Eggs and coffee are staples of our diet because they are found everywhere. In some countries (typically South East Asia), getting enough protein can be challenging. But eggs solve that problem and are plentiful and cheap everywhere in the world.

As wonderful as other culture’s food can be, I admit there are times where I crave American food. I binge on the worst fast food when back in the US because it’s impossible to get anywhere else. Even the burgers at McDonald’s are different when traveling because they are from locally sourced beef. Hamburger in the US is typically 20-30% fat, but in other countries it’s 4-10%.

Travel Days

My wife and I travel with backpacks only. When we went around the world in a one year (top 10 and bottom 10 experiences), we stayed in 33 different locations. That’s an average of moving every 5 days! We’re quite experienced at moving around.

And I can say this about Travel Days: they pretty much ruin the entire day. Between checking out, getting to the station/airport, traveling, checking in, getting settled, and finding food, the day is nearly gone. Yes, even for short trips such as moving across town.

While typical vacationers can muster the energy to go sight-seeing (because vacations are less than 2 weeks long), it’s generally better for long term travel not to over-exert yourself like that. Your brain works overtime when you get to a new location because it’s taking in all the new sights, sounds, and smells. It’s mentally taxing to find your way around in the new location. It’s better to get situated and plan a bigger day for the next morning.

Remember, we aren’t on vacation: this is our life. We can’t go at vacation pace every day because we’d drop dead from exhaustion.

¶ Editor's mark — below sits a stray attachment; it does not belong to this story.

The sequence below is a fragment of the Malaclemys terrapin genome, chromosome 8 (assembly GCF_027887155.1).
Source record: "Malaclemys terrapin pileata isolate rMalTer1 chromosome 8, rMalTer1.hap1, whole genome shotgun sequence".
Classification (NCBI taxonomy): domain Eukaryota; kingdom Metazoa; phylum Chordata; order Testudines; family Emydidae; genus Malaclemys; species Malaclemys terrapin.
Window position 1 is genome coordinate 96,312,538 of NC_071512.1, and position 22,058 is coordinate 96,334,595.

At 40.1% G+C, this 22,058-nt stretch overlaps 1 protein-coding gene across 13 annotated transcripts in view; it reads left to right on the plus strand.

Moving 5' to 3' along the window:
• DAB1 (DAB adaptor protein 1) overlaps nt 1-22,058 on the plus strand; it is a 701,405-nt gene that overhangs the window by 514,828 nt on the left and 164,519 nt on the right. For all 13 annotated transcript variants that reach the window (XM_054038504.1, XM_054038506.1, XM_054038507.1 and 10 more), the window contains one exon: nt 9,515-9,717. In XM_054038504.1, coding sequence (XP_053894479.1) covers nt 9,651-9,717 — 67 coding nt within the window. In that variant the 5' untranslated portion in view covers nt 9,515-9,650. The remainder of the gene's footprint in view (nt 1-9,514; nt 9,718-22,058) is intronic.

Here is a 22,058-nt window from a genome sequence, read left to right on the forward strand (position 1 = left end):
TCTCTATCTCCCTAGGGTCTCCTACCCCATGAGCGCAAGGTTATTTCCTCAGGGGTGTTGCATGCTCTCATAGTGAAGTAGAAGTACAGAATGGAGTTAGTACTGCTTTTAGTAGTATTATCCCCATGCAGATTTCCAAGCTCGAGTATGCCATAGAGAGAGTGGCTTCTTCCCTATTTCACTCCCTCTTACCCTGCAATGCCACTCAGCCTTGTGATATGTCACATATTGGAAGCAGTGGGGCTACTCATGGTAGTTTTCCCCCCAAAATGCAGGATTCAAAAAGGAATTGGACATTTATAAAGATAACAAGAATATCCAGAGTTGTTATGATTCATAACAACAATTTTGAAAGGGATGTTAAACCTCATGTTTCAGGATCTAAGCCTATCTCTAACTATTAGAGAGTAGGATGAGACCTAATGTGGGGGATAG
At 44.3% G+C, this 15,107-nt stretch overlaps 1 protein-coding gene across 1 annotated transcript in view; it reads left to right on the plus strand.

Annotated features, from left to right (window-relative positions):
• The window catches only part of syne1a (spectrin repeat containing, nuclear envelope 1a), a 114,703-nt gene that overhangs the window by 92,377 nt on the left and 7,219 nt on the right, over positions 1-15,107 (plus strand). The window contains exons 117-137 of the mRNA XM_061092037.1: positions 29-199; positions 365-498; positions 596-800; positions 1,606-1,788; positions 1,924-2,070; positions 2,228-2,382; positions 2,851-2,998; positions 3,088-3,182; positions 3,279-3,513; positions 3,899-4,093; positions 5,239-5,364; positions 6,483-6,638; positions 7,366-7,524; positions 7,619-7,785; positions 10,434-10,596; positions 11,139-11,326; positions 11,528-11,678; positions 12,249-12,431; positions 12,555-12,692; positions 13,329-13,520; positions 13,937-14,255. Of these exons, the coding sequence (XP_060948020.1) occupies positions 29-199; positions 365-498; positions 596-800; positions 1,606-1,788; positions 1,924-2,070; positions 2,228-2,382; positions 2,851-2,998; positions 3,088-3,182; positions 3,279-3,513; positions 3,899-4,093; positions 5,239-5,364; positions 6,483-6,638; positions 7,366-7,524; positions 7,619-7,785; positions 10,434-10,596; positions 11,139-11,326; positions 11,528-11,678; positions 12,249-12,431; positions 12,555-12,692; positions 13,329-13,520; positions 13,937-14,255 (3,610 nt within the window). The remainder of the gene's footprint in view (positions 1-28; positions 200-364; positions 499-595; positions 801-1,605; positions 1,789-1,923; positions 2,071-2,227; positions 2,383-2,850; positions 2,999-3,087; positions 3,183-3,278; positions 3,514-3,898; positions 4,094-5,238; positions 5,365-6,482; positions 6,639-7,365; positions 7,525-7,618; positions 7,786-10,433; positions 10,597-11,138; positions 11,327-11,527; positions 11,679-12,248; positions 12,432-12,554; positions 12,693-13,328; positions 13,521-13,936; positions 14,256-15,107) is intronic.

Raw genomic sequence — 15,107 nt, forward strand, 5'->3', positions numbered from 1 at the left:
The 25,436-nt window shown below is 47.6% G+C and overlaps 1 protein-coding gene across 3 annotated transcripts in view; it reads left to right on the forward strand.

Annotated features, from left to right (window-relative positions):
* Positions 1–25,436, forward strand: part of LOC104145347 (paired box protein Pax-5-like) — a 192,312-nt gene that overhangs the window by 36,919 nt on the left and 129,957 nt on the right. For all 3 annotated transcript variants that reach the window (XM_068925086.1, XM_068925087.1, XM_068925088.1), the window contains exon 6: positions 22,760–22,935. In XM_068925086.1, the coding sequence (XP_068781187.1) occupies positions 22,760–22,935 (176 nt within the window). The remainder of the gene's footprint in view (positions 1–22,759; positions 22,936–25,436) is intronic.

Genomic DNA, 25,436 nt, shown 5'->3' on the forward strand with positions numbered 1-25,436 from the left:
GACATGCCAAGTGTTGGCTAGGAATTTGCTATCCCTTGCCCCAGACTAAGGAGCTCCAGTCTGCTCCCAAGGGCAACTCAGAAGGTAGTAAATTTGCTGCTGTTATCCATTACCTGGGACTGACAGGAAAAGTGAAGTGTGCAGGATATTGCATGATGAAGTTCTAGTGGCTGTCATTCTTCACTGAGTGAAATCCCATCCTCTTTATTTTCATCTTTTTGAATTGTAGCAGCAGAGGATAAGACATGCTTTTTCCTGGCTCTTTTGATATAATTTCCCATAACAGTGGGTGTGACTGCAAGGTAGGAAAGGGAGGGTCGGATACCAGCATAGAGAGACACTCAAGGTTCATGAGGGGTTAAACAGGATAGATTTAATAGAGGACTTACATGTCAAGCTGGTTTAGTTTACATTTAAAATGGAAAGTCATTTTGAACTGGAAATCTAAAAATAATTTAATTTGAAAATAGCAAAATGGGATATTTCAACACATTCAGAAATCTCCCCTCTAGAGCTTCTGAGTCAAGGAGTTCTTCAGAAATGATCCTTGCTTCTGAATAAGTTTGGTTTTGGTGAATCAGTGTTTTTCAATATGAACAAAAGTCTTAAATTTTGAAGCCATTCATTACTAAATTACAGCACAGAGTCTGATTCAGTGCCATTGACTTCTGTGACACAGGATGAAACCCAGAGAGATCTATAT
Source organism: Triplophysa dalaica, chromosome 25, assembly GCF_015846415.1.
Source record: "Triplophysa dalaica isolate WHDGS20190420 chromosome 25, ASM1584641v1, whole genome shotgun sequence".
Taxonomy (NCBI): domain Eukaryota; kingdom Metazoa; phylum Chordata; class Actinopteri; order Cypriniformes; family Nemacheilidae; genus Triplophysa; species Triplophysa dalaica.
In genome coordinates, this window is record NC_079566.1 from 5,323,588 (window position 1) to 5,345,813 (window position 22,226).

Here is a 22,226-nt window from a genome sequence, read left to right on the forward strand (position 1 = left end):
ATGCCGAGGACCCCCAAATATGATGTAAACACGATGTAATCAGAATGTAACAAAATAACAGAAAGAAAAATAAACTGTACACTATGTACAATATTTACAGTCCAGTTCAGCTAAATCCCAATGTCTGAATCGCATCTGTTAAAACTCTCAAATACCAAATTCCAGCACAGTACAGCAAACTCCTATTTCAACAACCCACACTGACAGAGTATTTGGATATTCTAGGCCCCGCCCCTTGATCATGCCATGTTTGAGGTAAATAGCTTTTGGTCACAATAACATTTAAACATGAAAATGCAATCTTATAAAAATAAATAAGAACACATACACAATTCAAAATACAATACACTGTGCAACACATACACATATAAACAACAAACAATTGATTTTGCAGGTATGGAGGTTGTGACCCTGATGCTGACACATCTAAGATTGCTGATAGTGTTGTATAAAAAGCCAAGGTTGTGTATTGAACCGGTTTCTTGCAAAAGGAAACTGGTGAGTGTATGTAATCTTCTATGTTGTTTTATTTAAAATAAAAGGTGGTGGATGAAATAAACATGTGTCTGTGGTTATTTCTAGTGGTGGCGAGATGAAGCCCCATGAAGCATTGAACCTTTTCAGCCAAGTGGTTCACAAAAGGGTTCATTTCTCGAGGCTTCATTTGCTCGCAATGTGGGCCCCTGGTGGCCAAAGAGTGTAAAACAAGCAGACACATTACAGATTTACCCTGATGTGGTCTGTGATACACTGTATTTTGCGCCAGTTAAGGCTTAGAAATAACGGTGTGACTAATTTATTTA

Work

Our work life ranges from very little to frantic. In 2016, we took on more work and there were a few months where we locked ourselves to our computers. That killed the south island of New Zealand for us, so we pulled back on the work front. We typically cram work into 1-2 days per week and enjoy a 5 or 6 day weekend. How can we do that? Tip: meetings are a gigantic waste of time and you should do everything in your power to avoid them.

The few meetings we have are typically at odd times because of the time differences. In South East Asia, our meetings are typically after midnight. In Europe, our calls are after 8 PM. The upside to the time differences are that we look amazing because we send emails while everyone back in the US is sleeping! It makes us look very productive. 😉

Would you like long term travel?

I’m not sure most people would like our lifestyle. While it works very well for us, most people enjoy traditional things such as a home and local community. We have to relearn how to live our life every time we change locations, from food to shopping to transportation.

For us, it’s perfect. We just got into Italy yesterday, and now we are going to walk around Rome. It’s not a vacation, it’s our life.